GAO Denies Bid Protest
The Government Accountability Office (“GAO”) has denied a bid protest challenging the agency’s evaluation of the protester’s proposal as unacceptable because the protester did not demonstrate that it had an accounting system that had been approved by the Defense Contract Audit Agency (“DCAA”).
The National Security Agency (“NSA”) issued a small business set aside Request for Proposal for business, engineering, information technology, operations, and training support services. One of the evaluation subfactors was that offerors have an accounting system “that has been deemed acceptable for award by a [Defense Contract Audit Agency (DCAA)] audit at the time of proposal submission and include the documentation from DCAA.” This subfactor was to be evaluated on a pass/fail basis.
The protester, WILLCOR, timely submitted its proposal and included a copy of a 2003 DCAA audit as evidence that its accounting system was deemed acceptable by the DCAA. WILLCOR’s proposal also stated that a DCAA audit was conducted in November 2012, with a verbal that our accounting system is adequate, but a written audit report has not been received. After receiving WILLCOR’s proposal, the National Security Agency (“NSA”) contacted DCAA to get further details regarding the status of WILLCOR’s accounting system. DCAA informed NSA that the most recently completed audit was conducted in 2008. The 2008 audit determined that WILLCOR’S accounting system was inadequate in part due to three significant deficiencies that could result in overstated or misstated costs on government contracts. DCAA also provided information regarding a subsequent audit that was initiated in 2011, but then was cancelled before it had been completed.
As a result of this information, the agency concluded that WILLCOR had not demonstrated that its accounting system had been deemed acceptable by DCAA. NSA therefore assigned WILLCOR’s proposal a fail rating under that subfactor. Additionally, NSA rated WILLCOR’s proposal unacceptable under another subfactor dealing with innovation. Thus, WILLCOR’S proposal was deemed unacceptable under two subfactors, resulting in an overall unsatisfactory rating.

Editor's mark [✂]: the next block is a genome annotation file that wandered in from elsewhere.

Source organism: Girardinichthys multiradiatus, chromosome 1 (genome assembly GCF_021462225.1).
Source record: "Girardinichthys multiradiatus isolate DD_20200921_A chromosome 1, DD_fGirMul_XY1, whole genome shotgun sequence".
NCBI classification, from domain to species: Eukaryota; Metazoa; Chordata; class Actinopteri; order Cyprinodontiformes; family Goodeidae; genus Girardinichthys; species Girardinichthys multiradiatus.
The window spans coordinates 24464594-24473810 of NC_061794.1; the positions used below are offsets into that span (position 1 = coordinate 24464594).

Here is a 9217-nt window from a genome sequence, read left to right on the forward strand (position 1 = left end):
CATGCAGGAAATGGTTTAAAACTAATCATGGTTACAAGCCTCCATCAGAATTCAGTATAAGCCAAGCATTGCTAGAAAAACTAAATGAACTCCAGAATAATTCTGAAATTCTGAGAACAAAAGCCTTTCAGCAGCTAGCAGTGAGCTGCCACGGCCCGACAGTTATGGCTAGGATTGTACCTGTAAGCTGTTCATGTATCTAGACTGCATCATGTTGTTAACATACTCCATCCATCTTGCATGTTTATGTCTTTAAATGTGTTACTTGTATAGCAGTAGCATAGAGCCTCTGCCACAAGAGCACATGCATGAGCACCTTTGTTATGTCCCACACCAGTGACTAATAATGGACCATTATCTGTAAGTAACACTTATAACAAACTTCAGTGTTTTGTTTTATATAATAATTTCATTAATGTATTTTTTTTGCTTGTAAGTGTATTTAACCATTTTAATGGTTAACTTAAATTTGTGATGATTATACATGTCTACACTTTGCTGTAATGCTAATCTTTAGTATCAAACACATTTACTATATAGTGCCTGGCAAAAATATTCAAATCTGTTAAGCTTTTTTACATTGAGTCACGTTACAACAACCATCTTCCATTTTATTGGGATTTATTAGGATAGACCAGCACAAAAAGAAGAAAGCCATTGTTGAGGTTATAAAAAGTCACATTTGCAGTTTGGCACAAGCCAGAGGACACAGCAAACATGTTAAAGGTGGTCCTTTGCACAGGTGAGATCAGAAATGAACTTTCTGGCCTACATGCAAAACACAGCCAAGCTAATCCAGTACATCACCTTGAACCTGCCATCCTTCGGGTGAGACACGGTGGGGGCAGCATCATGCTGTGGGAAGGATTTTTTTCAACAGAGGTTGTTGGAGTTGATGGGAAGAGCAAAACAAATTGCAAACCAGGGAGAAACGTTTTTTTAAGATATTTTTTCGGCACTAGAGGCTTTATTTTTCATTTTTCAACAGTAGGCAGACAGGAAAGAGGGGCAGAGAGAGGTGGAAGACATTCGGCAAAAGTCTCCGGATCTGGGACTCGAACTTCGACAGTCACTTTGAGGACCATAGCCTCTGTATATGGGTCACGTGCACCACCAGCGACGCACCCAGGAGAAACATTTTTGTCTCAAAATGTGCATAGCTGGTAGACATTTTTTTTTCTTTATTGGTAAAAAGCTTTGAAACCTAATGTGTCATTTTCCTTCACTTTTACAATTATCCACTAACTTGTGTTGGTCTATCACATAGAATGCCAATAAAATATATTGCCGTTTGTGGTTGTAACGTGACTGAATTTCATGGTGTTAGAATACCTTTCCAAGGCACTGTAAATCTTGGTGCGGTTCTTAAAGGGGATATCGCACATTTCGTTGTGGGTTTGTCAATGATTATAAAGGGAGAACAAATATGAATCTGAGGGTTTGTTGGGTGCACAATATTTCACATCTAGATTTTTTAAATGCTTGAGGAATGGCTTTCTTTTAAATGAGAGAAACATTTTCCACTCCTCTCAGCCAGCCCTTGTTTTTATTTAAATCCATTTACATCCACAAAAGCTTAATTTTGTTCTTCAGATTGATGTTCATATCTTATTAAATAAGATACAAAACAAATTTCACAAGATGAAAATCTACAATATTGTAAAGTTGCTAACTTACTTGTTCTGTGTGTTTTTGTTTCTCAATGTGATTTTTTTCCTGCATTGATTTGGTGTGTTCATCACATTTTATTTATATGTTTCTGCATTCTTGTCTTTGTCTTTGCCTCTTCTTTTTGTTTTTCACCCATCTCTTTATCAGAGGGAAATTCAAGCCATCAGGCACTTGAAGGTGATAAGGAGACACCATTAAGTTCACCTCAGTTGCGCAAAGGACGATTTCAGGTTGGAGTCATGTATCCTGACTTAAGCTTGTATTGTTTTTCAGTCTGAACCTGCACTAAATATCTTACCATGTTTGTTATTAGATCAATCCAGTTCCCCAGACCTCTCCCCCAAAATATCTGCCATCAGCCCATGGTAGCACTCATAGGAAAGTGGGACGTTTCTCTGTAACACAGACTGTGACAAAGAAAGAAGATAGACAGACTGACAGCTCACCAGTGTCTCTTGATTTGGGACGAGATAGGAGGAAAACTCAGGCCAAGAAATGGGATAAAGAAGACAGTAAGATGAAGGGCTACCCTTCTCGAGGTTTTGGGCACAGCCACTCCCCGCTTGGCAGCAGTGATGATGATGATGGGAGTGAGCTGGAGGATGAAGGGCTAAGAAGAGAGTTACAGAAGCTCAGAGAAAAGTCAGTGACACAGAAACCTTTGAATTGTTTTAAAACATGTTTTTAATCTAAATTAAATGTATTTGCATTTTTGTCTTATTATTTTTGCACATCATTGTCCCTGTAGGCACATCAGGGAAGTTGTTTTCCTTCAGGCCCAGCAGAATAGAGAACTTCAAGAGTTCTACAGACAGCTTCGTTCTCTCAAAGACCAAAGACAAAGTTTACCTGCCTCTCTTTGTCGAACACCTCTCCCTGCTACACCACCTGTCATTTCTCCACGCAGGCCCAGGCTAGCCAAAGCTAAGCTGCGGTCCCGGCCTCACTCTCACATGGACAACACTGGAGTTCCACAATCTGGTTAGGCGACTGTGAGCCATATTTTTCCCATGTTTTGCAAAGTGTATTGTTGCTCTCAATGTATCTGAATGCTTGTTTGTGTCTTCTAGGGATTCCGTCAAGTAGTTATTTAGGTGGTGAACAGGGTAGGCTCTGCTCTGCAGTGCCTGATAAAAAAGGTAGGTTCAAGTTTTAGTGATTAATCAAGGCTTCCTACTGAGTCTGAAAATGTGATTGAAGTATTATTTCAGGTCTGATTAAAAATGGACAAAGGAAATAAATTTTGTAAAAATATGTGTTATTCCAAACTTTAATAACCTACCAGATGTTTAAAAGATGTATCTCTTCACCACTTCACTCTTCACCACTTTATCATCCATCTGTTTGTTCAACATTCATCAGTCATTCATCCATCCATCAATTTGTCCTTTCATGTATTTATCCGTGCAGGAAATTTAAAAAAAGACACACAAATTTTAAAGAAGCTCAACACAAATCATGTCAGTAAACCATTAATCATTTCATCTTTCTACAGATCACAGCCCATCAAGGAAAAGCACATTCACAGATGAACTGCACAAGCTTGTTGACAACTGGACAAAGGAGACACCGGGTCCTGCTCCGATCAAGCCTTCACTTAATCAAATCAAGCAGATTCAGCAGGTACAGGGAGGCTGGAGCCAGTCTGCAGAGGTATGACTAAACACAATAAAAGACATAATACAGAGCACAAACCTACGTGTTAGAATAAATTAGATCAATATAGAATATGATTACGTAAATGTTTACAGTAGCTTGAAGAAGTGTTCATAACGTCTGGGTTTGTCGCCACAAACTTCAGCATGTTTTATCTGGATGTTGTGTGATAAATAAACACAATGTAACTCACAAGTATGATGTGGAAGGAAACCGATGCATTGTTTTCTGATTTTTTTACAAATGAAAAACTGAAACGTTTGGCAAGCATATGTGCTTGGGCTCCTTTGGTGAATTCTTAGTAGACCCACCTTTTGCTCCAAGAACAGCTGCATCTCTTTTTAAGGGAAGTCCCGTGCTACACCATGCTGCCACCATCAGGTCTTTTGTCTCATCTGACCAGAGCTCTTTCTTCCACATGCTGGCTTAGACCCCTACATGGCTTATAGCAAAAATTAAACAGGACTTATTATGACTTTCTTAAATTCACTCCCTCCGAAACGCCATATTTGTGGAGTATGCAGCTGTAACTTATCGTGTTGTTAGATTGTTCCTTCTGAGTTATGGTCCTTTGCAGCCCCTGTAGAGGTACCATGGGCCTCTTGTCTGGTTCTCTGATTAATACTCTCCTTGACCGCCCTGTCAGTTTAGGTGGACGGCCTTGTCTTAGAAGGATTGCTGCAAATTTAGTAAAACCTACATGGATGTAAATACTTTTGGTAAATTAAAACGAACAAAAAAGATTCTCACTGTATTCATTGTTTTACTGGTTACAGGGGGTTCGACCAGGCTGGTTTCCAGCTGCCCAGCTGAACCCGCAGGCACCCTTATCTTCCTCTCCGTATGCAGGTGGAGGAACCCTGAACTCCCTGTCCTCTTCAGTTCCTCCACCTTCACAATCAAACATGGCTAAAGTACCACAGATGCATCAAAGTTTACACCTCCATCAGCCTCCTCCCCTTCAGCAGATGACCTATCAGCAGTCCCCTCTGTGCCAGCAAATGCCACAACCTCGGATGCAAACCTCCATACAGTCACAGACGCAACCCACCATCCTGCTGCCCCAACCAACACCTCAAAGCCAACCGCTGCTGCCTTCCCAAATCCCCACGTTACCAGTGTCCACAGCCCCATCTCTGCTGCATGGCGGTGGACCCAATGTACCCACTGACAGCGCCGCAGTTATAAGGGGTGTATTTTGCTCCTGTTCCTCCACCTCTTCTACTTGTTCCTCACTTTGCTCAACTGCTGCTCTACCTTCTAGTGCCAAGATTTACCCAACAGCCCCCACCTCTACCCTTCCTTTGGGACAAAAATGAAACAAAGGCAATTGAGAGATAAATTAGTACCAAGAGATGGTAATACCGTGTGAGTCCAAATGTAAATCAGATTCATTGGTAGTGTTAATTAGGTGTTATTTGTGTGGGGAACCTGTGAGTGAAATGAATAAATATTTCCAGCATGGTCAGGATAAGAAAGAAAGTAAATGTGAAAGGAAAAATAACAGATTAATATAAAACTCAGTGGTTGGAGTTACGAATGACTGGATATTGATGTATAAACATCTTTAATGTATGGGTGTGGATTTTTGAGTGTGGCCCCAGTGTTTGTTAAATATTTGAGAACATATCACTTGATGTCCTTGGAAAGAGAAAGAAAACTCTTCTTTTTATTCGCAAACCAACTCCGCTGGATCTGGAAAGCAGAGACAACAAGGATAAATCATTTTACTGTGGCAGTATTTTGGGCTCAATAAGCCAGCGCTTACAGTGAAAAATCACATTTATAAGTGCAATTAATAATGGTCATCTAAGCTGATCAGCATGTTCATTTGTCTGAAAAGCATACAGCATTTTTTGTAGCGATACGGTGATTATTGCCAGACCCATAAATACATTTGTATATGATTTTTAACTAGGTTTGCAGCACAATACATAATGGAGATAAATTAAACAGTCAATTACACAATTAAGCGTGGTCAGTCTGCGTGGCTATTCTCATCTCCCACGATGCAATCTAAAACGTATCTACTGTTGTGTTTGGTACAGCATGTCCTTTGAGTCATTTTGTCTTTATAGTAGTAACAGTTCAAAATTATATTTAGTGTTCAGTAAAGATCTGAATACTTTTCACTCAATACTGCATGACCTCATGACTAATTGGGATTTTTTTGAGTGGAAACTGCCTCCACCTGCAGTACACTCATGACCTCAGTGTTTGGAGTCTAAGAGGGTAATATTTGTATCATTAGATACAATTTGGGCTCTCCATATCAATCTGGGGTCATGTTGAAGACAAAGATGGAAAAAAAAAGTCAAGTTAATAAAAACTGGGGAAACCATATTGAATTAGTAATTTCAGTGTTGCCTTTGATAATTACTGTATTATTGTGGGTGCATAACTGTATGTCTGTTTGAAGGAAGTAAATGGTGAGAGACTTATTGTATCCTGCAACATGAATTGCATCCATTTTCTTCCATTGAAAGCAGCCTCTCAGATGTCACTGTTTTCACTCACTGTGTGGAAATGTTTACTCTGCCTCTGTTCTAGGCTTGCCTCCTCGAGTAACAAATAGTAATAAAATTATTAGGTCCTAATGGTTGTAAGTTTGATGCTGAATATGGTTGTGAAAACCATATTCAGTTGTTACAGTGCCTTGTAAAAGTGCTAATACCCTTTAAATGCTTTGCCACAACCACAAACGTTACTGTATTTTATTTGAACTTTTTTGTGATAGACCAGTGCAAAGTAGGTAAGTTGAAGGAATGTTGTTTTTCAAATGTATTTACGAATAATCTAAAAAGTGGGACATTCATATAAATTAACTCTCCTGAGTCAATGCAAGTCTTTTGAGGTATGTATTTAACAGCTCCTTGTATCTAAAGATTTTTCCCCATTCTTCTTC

In denying the protest, GAO focused solely on WILLCOR’S arguments regarding its rating under the innovation factor, and did not identify the basis upon which WILLCOR was challenging NSA’s determination that it did not have an accounting system approved by DCAA. However, in a footnote to the decision, GAO noted that the adequacy of an offeror’s accounting system is generally considered a matter of responsibility, such that any negative determination on this basis must be referred to the SBA for a final determination under its certificate of competency (“COC”) procedures. However, where, as here, an agency’s evaluation of a small business’s proposal as unacceptable is based on factors unrelated to responsibility as well as under responsibility related factors, referral to the Small Business Administration for COC consideration is not required. This footnote needs further examination.
Federal Acquisition Regulation (“FAR”) 9.104-1 lists having an adequate accounting system as an element of responsibility. In addition, FAR 16.104 states that before a contracting officer agrees on a contract type other than firm-fixed-price, the contracting officer “shall ensure that the contractor’s accounting system will permit timely development of all necessary cost data in the form required by the proposed contract type.” Thus, reading these two sections together, it is clear that there is no universal standard for what would be considered an adequate accounting system. Instead, the answer to this question depends on the cost data that the contractor will be required to provide under a specific contract. Despite this, DCAA does not consider the potential contract type when evaluating a contractor’s accounting system in the pre-award context. Instead, DCAA generally applies the factors listed on the SF-1408, which is to be used when a pre-award survey is required. More importantly, it should be noted that DCAA has no authority under the FAR or Defense Federal Acquisition Regulation Supplement (DFARS) to determine that a contractor has an adequate accounting system. Instead, both regulations assign this responsibility to a contracting officer and limit DCAA to making a recommendation to the contracting officer. Therefore, using an evaluation factor that a contractor must have a DCAA-approved accounting system seems to be asking the contractor to demonstrate the impossible.
In regard to the use of responsibility factors as evaluation factors, the GAO has traditionally held that if such factors are used on a comparative basis to discriminate among proposals, a COC referral is not necessary if a small business is not selected for award. On the other hand, if responsibility factors are used as pass/fail evaluation factors and a small business is not selected because it failed one of such factors, a COC referral is necessary. Thus, in that situation, if a small business is disqualified from receiving an award because it does not have an adequate accounting system, that is the equivalent of a non-responsibility determination which requires a COC referral.
Unfortunately for WILLCOR, its proposal was determined inadequate for a reason in addition to not having an adequate accounting system. Therefore, a COC referral was not required because even if the COC was issued, WILLCOR would still not be in line for the contract.